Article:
Blue Suede Shoes Meet Toe Shoes in Cleveland
Ballet boogies to Elvis Presley in Dennis Nahat's lively, nostalgia-powered choreography
CLEVELAND — When artistic director Dennis Nahat began work on the production "Blue Suede Shoes" for the 20th anniversary of the Cleveland Ballet, he zeroed in on another city: Detroit.
Eastern Detroit, more specifically, is where Nahat grew up. His memories provide the inspiration and elements for this unique ballet - a 36-song retrospective of Elvis Presley combining the flavor of the 1950s, '60s, and '70s in the fittings of classical ballet.
Though the foundation of "Blue Suede Shoes" is Elvis's music - the production was granted special permission to use original master recordings - the character of Elvis doesn't appear onstage. The ballet, rather, tells the story of a group of high-schoolers as they make the passage to adulthood.
Performed by the Cleveland Ballet, a dance company of national stature, the production is filled with lively performances and impressive sets.
"We tried to design all the characters after real people," said Nahat in a backstage interview after a recent performance. The lead characters - a jock, a nerd, and a kid from the wrong side of the tracks - are based on people he knew from his school days.
In fact, Nahat sheepishly admits, the nerd resembles his own high school persona.
The ballet begins with the scene "High School," in which six Elvis selections evoke the youthful charms of the '50s. The three main characters make their entrance fitted with soft-soled blue shoes, which accentuate the title piece's fancy footwork. The ensemble dancers, utilizing traditional ballet steps, entertaining acrobatics, and dance moves reminiscent of the '50s, portray the mostly happy days of dating and hanging out with friends.
From here the characters segue into six other music-filled scenes, including "Hot Dog Drive-In," "In the Army," and "Jailhouse." Among the Elvis favorites featured are "Don't Be Cruel (To a Heart That's True)," "Love Me Tender," "Heartbreak Hotel," and "Hound Dog."
Grouping Elvis's music into themed scenes means that even well-versed Elvis fans can learn something about his music. For one, the songs aren't arranged in chronological order, putting them in a different light; and because selections from different albums are juxtaposed, there are opportunities for comparisons and contrasts that may not have been considered before.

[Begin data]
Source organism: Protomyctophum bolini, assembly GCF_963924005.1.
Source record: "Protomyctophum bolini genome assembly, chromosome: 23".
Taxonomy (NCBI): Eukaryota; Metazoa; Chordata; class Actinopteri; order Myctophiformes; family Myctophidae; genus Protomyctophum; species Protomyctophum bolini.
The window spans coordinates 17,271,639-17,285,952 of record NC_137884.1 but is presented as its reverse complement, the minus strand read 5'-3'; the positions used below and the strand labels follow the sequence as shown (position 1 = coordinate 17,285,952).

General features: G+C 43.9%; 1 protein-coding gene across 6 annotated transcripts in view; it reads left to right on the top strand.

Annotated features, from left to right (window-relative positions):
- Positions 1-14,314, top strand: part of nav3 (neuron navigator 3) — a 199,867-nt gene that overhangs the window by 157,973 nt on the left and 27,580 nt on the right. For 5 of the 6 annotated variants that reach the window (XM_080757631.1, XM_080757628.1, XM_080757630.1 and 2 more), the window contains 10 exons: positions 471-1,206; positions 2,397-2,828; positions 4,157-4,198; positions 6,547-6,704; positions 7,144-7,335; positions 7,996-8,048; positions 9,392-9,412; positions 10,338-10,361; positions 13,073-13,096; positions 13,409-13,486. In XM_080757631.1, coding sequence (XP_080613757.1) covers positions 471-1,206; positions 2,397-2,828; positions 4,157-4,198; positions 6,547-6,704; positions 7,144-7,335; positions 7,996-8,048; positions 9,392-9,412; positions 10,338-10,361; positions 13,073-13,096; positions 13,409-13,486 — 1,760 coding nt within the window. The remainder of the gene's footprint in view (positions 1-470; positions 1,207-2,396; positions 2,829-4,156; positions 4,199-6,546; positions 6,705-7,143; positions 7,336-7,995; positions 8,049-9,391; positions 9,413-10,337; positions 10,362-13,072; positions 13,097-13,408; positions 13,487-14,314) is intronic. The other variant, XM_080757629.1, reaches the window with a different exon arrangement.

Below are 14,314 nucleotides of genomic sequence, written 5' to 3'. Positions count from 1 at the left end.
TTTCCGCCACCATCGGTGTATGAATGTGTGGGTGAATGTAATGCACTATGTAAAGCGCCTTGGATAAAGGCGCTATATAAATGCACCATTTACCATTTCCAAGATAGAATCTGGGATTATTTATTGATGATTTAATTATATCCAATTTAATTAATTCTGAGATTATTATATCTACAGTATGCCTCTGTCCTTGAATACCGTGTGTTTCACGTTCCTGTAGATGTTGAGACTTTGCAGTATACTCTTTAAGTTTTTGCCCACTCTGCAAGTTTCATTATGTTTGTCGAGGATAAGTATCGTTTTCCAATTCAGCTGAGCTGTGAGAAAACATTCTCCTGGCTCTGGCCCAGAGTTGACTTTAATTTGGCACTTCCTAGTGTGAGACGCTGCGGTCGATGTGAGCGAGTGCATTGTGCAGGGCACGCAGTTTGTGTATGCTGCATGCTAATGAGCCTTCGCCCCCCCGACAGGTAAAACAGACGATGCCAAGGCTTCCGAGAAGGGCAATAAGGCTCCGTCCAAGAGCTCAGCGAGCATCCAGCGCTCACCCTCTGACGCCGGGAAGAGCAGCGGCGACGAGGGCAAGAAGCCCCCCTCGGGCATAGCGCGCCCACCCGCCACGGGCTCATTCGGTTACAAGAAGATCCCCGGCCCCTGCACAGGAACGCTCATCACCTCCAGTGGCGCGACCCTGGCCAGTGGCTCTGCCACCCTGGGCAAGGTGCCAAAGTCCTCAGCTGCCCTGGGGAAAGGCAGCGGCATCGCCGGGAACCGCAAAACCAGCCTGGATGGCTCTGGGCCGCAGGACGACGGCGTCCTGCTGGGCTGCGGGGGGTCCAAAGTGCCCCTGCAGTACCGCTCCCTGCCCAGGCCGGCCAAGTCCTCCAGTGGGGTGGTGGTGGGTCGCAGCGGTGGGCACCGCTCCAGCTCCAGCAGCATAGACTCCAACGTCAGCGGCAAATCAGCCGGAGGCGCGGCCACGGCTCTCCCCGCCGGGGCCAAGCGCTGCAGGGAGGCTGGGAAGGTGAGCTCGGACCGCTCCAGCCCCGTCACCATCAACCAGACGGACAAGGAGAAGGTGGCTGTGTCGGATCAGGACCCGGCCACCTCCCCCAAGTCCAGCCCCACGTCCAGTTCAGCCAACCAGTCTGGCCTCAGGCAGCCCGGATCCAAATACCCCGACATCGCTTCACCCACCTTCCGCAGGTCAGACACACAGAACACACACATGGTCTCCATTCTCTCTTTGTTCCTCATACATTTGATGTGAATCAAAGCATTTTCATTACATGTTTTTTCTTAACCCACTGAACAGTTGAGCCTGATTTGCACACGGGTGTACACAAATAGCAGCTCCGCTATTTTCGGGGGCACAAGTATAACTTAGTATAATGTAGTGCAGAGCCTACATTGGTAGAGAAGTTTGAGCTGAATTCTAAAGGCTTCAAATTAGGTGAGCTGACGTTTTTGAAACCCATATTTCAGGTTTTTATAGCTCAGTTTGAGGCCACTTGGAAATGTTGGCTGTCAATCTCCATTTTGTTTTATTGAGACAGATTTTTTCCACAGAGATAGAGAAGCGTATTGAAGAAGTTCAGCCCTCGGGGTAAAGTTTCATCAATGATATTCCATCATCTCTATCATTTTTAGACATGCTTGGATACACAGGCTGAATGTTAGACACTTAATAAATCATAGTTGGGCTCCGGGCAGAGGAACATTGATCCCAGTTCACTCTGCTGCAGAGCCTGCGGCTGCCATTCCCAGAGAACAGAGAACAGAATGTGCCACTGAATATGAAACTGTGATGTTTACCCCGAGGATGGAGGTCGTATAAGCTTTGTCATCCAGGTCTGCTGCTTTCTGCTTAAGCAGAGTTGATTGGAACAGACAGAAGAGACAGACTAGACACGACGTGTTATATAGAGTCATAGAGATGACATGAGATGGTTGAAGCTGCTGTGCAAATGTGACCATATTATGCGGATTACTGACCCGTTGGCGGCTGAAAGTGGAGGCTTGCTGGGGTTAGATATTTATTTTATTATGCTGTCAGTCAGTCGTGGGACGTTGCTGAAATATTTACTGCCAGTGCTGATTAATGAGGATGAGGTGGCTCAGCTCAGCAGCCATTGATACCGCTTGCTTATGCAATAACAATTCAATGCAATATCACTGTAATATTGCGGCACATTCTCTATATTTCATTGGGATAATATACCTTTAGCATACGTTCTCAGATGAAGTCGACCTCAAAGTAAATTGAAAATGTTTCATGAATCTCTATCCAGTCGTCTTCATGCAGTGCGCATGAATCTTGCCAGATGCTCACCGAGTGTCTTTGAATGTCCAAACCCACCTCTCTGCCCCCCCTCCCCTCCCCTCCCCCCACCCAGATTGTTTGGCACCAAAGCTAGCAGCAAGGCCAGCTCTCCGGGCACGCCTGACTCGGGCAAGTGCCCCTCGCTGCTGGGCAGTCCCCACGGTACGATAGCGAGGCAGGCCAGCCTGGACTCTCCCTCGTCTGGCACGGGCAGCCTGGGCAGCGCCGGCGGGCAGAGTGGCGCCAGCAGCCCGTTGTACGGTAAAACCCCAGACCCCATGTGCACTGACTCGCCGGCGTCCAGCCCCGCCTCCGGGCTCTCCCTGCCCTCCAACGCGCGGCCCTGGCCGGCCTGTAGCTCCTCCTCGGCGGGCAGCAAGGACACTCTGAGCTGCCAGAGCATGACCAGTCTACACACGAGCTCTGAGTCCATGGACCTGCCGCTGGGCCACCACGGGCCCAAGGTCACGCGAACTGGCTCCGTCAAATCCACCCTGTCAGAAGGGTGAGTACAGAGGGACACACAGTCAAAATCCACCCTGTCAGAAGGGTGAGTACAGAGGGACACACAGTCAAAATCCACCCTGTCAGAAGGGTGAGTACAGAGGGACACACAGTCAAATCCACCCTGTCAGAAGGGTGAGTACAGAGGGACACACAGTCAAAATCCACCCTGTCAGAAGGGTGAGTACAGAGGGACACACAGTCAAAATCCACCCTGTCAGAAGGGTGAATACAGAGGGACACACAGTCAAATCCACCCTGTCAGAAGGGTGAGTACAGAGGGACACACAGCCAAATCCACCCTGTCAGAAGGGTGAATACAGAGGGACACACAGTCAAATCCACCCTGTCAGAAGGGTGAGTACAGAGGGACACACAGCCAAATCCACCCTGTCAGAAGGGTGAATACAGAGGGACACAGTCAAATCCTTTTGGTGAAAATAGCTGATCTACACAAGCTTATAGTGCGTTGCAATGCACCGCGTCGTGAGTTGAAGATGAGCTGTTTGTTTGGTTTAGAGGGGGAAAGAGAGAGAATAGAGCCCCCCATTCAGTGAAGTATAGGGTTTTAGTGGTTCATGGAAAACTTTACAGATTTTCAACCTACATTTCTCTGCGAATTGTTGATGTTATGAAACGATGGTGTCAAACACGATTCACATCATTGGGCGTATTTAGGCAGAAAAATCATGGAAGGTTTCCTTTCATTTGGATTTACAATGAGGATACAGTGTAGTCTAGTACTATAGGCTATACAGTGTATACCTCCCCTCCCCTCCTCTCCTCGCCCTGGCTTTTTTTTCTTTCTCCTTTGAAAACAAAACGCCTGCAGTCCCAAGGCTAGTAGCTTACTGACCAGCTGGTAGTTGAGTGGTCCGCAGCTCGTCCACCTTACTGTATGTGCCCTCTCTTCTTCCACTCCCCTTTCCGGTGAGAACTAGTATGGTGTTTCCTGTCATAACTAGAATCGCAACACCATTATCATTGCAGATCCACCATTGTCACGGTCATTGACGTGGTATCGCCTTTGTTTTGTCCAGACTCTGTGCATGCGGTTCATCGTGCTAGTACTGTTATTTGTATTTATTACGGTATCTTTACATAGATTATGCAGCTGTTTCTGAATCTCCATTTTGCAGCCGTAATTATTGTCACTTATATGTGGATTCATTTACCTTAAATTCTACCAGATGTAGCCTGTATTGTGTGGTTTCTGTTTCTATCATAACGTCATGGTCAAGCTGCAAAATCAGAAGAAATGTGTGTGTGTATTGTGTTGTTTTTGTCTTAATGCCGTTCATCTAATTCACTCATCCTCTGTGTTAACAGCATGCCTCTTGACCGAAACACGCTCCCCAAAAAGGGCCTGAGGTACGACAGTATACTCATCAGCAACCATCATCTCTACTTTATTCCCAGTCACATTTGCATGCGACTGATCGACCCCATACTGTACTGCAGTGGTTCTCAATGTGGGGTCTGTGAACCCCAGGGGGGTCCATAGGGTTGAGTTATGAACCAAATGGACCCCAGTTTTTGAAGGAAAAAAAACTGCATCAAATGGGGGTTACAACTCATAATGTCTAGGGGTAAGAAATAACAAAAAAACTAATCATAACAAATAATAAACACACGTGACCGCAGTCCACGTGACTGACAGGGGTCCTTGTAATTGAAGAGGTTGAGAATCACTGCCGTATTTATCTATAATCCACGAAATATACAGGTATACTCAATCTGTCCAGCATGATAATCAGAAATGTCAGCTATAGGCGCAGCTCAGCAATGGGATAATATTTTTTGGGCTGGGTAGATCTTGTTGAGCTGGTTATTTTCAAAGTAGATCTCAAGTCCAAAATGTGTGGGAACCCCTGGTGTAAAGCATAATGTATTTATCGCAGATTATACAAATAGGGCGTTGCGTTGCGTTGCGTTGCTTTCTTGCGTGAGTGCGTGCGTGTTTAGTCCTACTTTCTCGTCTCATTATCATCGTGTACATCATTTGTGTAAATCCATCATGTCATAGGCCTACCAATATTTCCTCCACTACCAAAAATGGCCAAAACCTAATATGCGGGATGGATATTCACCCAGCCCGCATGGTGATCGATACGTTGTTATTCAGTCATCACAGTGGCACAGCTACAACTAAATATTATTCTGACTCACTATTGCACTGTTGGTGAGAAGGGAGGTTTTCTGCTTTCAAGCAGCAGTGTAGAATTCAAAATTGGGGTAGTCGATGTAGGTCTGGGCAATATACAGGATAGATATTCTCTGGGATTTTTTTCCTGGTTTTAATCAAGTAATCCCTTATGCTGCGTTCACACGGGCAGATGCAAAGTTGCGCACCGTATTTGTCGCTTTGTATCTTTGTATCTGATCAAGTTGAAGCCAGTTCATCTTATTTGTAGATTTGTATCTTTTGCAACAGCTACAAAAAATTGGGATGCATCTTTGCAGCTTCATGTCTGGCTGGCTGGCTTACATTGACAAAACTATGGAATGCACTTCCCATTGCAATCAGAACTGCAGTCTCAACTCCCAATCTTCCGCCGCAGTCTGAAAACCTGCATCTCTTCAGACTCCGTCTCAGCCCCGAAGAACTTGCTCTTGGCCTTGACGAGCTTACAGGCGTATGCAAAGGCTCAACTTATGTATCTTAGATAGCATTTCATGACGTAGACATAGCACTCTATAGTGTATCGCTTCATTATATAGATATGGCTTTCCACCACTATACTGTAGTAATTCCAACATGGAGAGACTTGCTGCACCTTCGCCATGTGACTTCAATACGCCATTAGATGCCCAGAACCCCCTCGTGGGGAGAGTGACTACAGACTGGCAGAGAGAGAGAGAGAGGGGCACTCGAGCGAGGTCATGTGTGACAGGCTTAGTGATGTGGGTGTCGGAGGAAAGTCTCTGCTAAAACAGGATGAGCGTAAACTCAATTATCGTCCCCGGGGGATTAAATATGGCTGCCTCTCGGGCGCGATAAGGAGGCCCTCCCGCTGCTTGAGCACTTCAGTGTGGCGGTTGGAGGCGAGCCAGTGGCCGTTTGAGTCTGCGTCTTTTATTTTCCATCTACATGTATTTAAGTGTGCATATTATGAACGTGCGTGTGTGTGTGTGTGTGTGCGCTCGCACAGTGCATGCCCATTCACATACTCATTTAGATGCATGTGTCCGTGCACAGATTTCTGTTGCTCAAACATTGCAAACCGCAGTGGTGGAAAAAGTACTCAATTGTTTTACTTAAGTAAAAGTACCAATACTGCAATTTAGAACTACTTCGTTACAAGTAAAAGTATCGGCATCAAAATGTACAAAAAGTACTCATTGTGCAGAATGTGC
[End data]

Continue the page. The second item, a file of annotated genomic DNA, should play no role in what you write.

Seeing ballet steps instead of the King's trademark sashaying hip movements adds a further dimension. New avenues of interpreting the music are opened up as the songs are put to well-thought-out, storytelling choreography. "Love Me Tender," for example, doesn't focus on romance, but shows one of the characters expressing patriotic devotion.
"Blue Suede Shoes" not only offers insight into Elvis, but also into ballet. Nahat's choreography shows how the classical look of ballet - body positions and poses that make long lines, lift in the upper body, and even the use of pointe shoes - can fit comfortably in a modern setting. And when Nahat combines balletic elements with more modern moves, such as in a disco scene near the end, it suggests that much of modern dance comes from the solid foundation of ballet.
A few moments of Nahat's choreography may come as a surprise. In one scene, a small amount of partial nudity is incorporated humorously into the dance, and in another, characters change clothes onstage, though underwear is kept intact.
Though scenery and costumes are usually auxiliary to a performance, here the sets are so dazzling and lavish they're on a par with the dancing itself. The scenery by Hollywood designer Bob Mackie is beautifully painted in electric colors, and it elicited applause from the audience several times. Particularly stunning was the opening set, where a larger-than-life cutout of a guitar hung above center stage; it was straddled by the huge cutouts of two blue shoes, which stood on their points.
Mackie also designed the production's 280 costumes, which sported vivid colors and immediately brought to life the times of Elvis.
In recent years, numerous ballet companies have undertaken projects like "Blue Suede Shoes" that meld modern and traditional elements. The Boston Ballet, for example, presents "Hot & Cool" each spring to help attract young audiences who would not necessarily be interested in full-length traditional ballets such as "Sleeping Beauty." The Joffrey Ballet hit box-office gold with its dance "Billboards," set to the music of Prince.
But Nahat says his idea for "Blue Suede Shoes" grew separately from any trend. A longtime fan of Elvis, he's been cultivating a dream of choreographing an Elvis ballet for years. The seeds were planted in 1956, when Nahat saw Elvis perform in Detroit's Fox Theater.
Nahat's inspiration has found realization in a year that not only celebrates the ballet's 20th anniversary, but also the 10th anniversary of a performing co-venture the company has established in San Jose, Calif.
"Blue Suede Shoes" also follows on the heels of last year's grand opening of the Rock and Roll Hall of Fame, located a few streets away from the ballet's home at the 75-year-old State Theatre.
* 'Blue Suede Shoes' has concluded its run in Cleveland but is planning a national tour. Cities include Detroit, April 14-20, 1997; San Jose, Calif., April 24-27, 1997; and Memphis, August 1997. For information, call (216) 621-2260.